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FireEye recently spotted an malicious Android application that could modify the icons of other applications so that when they’re launched, they send victims to a phishing website.
The malware is abusing a set of permissions known as “com.android.launcher.permission.READ_SETTINGS” and “com.android.launcher.permission.WRITE_SETTINGS.”
The permissions allow an application to modify configuration settings of Android’s Launcher, including that of icons, wrote researchers Hui Xue, Yulong Zhang, and Tao Wei on a company blog.
The two permissions have long been classified as “normal,” a designation give to application permissions thought to have no malicious possibilities. Android users aren’t warned about granting those permissions when they install an application, they wrote. But “using these normal permissions, a malicious app can replace legit Android home screen icons with fake ones that point to phishing apps or websites,” they wrote.
FireEye developed a proof-of-concept attack using Google’s Nexus 7 tablet running Android version 4.2.2 to show icons could be modified to send people to another website. During their tests, they uploaded their application to Google’s Play store but removed it quickly.
Google’s Play store, which does check applications for security issues, didn’t prevent FireEye’s application from appearing in the store, they wrote. No one else downloaded the proof-of-concept app, FireEye said.
The danger is that attackers could modify the icon of a banking application and fool users into divulging sensitive information on a fake website they’ve created. Other Android devices that don’t use the “Launcher” functionality in the Android Open Source Project are also vulnerable.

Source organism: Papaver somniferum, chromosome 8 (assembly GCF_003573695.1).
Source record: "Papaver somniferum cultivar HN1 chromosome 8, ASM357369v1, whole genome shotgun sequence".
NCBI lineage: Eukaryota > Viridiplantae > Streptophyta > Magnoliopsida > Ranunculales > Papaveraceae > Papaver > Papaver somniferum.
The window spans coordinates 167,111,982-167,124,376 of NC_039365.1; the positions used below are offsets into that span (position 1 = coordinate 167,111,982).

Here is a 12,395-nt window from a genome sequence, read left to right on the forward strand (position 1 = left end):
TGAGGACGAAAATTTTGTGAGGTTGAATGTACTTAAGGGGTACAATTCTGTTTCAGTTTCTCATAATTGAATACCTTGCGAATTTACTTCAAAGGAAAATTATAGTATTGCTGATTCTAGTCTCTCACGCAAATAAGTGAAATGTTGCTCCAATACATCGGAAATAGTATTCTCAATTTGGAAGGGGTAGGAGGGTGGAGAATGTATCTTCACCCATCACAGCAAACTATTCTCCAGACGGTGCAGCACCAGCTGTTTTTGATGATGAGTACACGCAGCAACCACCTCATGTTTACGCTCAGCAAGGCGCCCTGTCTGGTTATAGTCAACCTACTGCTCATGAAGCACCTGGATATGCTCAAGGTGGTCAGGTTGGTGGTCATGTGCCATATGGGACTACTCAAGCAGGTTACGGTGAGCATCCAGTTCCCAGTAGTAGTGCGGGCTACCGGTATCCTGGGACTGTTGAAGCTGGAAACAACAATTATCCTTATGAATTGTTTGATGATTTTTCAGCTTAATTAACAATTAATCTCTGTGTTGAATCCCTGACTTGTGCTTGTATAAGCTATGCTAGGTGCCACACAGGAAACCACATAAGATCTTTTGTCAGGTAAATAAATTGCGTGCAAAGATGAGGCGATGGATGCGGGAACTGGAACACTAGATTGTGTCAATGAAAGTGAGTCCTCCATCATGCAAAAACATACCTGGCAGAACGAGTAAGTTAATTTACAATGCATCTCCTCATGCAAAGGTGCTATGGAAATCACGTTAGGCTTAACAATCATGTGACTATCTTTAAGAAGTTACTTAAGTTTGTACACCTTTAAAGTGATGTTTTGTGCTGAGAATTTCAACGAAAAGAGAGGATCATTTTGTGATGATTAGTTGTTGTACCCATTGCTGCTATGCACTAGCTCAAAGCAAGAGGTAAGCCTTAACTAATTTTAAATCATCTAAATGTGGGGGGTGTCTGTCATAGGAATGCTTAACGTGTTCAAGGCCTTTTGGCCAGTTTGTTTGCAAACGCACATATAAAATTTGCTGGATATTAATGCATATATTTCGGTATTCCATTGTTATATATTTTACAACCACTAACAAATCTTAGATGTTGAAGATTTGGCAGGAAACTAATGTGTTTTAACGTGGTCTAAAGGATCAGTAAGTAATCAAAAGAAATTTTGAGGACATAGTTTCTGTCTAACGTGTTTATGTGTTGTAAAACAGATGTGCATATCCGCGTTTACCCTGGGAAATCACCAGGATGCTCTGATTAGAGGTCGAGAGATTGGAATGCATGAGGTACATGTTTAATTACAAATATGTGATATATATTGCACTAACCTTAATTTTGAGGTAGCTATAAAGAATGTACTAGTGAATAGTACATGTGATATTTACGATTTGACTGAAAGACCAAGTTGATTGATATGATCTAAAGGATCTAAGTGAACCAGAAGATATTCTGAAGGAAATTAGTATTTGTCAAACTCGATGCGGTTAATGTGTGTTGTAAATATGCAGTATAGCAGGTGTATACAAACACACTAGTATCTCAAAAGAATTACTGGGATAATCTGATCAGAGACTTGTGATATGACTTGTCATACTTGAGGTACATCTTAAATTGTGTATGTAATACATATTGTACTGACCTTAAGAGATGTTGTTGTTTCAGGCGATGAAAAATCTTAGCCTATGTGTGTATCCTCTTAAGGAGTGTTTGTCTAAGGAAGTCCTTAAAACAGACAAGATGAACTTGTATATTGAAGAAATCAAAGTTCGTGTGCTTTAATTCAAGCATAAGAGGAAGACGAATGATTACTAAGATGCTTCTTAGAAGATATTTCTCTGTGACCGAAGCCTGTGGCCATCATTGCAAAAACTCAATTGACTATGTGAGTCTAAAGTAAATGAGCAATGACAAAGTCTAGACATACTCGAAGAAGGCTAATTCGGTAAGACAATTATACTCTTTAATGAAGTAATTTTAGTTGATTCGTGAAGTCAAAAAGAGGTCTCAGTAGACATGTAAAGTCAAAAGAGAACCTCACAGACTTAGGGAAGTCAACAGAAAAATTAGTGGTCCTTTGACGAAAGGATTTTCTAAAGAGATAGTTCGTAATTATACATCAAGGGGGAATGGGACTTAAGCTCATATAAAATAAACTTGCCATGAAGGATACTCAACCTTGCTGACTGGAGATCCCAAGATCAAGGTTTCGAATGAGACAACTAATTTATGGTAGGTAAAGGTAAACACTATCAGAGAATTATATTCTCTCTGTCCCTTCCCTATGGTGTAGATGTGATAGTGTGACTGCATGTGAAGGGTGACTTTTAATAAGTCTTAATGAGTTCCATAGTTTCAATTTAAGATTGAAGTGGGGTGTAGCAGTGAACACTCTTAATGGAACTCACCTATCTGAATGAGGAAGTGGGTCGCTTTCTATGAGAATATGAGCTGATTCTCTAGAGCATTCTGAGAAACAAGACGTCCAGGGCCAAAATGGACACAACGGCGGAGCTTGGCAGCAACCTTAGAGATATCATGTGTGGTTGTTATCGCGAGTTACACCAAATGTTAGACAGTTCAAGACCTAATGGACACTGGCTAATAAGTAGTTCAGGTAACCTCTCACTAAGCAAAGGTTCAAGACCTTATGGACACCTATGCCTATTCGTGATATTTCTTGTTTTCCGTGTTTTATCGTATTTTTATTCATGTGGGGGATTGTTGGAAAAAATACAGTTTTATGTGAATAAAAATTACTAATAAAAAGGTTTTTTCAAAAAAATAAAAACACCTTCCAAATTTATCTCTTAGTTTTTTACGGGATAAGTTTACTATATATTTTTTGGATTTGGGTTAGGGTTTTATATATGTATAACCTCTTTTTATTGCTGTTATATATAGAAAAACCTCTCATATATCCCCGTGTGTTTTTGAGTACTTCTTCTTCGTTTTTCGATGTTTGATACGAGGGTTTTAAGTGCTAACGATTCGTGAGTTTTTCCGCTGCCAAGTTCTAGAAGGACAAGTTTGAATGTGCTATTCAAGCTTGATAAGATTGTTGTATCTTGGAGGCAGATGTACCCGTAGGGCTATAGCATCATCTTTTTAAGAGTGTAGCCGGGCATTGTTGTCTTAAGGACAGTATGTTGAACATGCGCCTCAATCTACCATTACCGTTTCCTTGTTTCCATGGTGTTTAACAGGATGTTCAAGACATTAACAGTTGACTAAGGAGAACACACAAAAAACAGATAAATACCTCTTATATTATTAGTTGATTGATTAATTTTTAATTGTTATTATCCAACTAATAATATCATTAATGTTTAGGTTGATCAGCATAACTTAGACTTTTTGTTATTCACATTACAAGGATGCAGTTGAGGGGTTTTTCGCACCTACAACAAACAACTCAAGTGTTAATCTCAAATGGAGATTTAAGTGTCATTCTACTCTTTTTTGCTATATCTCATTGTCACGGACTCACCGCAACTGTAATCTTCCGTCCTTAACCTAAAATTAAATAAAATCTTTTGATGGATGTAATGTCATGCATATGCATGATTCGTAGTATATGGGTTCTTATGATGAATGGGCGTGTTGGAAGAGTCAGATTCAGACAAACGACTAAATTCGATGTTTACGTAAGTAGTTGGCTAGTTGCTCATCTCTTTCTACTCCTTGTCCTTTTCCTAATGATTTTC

FireEye tested a Nexus 7 running CyanogenMod, an Android variant, as well as a Samsung Galaxy S4 running Android 4.3 and an HTC One running 4.4.2. All classify the “read_settings” and “write_settings” permissions as normal.
Google has released a patch to its OEM partners, FireEye wrote. But many Android vendors are slow to adopt security upgrades, they wrote. FireEye notified Google of the flaw in October 2013, and Google told FireEye in February it had released the patch.
Security experts have long noted that patching mobile devices, especially those already in the hands of customers, is inconsistent and slow.
“We urge these vendors to patch vulnerabilities more quickly to protect their users,” FireEye wrote.